Even a moderately successful Mastodon fediverse will face a growing tide of increasingly annoying, dedicated, and scaled threats. This is not to encourage hand-wringing and giving up, but to start thinking about the next few months and years – and what types of communities, processes, and systems we need to start building now.

Exclusionary hatespeech can (and does) fester on its own servers, but we have no responsibility to help it spread across the rest of the fediverse. I wrote about this last year, but it will be critical, immediately, to stand together (and listen to!) with victims of harassment as Mastodon scales. Failing to do that might not immediately impact the cis-white-techy-early-adopter culture, but it will eat at the community and kill it off sooner than you might think. This is hard, and early adopters like myself (see above) will need to face some bitter truths relatively quickly and repsectfully.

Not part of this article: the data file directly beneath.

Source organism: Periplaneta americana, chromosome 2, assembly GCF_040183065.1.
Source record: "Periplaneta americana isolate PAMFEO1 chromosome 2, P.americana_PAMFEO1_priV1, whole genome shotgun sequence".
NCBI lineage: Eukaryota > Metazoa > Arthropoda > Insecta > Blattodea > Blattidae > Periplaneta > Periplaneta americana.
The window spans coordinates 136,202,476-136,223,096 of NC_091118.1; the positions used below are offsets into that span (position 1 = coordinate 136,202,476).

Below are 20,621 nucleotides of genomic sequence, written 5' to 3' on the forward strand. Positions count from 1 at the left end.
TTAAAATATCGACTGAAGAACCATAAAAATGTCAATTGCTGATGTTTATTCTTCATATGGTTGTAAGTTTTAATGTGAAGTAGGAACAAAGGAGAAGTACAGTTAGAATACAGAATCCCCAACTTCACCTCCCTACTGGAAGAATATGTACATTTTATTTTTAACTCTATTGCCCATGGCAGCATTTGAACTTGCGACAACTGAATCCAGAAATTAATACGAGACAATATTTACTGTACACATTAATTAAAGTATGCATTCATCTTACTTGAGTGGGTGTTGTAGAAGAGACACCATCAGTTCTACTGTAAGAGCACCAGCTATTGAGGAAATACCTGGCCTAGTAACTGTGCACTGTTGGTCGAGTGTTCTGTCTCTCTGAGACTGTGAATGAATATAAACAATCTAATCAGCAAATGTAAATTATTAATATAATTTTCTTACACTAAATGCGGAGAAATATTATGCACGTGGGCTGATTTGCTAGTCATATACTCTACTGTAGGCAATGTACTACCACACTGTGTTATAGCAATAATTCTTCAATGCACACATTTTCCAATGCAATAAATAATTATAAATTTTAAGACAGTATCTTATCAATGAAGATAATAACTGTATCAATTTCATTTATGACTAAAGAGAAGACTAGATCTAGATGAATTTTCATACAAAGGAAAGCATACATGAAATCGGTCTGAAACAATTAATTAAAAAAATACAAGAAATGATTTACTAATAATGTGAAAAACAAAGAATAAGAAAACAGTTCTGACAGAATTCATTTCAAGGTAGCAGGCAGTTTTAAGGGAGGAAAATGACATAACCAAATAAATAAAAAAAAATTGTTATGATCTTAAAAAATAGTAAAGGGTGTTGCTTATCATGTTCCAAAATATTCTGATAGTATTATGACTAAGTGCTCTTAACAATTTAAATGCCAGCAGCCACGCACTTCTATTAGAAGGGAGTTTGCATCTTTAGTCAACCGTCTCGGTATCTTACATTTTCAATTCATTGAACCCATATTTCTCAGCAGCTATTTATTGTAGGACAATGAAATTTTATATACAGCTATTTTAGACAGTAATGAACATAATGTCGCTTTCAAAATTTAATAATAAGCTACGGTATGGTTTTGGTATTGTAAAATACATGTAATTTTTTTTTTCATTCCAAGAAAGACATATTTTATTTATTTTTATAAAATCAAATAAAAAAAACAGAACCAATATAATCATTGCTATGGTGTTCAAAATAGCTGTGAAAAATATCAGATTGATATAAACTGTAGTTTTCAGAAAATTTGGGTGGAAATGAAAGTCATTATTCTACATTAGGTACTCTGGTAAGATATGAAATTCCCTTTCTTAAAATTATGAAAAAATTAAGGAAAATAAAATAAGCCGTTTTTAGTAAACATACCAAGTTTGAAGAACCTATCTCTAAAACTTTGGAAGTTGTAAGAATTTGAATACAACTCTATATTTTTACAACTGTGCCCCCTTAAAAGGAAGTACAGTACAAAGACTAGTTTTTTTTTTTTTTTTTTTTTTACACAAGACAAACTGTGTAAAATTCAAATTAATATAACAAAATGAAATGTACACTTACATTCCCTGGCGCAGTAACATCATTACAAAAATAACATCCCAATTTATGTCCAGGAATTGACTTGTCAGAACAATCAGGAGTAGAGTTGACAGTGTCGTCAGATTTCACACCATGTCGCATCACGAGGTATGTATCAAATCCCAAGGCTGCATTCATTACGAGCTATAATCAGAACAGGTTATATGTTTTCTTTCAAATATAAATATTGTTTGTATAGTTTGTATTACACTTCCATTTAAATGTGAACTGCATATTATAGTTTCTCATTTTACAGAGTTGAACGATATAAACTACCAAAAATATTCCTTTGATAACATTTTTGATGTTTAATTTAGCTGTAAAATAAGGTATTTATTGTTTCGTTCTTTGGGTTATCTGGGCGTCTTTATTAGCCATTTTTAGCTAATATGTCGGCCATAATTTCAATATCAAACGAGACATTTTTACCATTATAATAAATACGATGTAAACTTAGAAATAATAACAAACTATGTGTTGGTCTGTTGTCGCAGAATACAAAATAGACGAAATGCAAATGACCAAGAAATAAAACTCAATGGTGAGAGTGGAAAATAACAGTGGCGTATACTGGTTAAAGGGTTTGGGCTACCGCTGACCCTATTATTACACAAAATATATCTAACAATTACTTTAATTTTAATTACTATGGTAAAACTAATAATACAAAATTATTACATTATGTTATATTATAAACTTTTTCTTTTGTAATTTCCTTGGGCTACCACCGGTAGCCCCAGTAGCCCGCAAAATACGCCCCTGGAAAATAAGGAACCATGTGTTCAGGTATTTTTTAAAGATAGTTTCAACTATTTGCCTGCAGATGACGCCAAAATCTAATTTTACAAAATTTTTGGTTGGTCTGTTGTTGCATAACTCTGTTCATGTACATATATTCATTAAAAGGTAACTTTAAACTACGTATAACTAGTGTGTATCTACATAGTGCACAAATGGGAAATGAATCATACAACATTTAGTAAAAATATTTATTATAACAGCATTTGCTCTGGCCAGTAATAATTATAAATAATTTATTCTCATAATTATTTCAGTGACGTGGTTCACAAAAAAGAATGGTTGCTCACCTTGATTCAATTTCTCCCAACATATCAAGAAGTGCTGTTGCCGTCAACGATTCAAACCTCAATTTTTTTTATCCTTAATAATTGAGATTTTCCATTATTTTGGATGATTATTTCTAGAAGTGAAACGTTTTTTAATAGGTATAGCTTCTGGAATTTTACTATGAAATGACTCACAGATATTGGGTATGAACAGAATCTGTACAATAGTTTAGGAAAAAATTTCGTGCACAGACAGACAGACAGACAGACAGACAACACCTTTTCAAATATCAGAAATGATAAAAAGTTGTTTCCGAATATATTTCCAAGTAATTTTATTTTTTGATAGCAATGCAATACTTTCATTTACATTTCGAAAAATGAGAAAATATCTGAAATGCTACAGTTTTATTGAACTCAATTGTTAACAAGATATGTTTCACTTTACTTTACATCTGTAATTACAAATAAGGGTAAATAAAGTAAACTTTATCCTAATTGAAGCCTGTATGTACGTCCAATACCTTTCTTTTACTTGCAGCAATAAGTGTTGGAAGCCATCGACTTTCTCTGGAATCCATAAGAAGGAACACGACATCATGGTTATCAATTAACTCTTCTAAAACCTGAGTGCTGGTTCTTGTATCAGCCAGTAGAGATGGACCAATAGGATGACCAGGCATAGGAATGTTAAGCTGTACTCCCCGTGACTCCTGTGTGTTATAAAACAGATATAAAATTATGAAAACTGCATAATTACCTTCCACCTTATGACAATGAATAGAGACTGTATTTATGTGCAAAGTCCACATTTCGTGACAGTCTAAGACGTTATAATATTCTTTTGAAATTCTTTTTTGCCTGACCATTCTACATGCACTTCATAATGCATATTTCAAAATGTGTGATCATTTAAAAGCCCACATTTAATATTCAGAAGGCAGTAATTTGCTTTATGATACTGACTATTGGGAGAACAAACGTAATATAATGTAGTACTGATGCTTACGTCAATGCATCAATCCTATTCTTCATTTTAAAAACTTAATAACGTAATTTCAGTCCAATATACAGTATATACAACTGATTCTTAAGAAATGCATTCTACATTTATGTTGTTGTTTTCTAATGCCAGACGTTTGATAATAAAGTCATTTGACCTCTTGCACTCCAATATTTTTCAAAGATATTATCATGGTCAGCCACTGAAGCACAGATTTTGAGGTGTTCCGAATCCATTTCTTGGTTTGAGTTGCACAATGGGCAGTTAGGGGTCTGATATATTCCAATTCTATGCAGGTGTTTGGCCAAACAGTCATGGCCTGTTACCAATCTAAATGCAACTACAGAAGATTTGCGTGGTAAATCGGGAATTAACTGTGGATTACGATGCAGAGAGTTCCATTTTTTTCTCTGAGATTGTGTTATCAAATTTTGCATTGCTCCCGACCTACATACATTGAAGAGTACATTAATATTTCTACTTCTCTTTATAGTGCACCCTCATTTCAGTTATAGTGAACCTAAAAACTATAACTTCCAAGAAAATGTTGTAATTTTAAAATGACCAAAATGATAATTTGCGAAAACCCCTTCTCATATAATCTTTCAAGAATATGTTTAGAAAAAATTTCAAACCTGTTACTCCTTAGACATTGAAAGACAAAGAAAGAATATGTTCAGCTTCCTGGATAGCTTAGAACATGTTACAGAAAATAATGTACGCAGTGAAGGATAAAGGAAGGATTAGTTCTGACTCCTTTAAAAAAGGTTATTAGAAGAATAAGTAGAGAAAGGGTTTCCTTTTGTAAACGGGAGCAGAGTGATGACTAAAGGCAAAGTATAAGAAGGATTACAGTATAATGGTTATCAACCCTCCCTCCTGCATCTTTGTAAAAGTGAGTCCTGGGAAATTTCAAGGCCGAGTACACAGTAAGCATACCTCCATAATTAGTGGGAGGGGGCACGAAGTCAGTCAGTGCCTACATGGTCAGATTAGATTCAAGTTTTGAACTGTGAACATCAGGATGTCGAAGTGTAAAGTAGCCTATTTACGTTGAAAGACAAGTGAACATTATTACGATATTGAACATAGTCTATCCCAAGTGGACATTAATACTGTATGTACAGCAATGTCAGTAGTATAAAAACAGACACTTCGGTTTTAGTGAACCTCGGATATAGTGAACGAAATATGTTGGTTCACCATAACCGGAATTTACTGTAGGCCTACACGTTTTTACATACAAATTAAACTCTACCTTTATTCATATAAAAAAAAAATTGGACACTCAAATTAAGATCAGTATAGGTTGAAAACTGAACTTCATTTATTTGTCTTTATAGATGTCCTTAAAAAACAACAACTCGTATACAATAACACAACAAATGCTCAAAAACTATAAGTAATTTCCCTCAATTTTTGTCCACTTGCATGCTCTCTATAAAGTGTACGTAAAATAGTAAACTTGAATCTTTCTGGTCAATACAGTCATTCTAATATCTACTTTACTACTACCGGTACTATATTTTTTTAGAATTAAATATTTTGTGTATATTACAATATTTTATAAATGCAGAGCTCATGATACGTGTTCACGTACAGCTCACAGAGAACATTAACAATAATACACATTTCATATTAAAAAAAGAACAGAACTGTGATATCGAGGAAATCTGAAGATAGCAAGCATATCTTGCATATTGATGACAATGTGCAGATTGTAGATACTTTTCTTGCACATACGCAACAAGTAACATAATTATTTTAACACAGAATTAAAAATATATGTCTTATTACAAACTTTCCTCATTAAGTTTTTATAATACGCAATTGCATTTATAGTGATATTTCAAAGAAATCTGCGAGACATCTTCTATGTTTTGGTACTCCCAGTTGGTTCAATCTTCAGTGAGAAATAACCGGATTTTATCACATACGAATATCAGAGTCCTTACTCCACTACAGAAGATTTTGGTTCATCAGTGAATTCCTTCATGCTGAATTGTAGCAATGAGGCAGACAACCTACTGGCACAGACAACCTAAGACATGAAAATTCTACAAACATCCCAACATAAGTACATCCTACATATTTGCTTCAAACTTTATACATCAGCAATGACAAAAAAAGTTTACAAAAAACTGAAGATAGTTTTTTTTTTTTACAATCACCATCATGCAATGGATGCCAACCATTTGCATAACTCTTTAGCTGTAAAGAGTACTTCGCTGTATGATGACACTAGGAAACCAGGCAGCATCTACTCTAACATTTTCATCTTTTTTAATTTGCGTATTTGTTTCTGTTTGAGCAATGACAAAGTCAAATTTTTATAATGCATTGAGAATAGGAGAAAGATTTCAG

The usual suspects

Griefers, trolls, hatespeech, and personal attacks will build. They are already and will continue to disproportionatly target women, BIPOC, LGBTQIA+, and marginalized communities in the fediverse as elsewhere. I’ve seen a variety of advice basically saying “block early, block often” – and I think that’s great. Let us all – as users and admins – start fresh, in allyship, and with a clear signal that we’re not here to deal with bullshit. Mastodon has a better starting position as a platform with built in moderation tools, ways to export and import block lists at the user and server level, content warnings and (overly complex) post privacy settings show an amazing amount of thought baked in, which will serve the growing community well.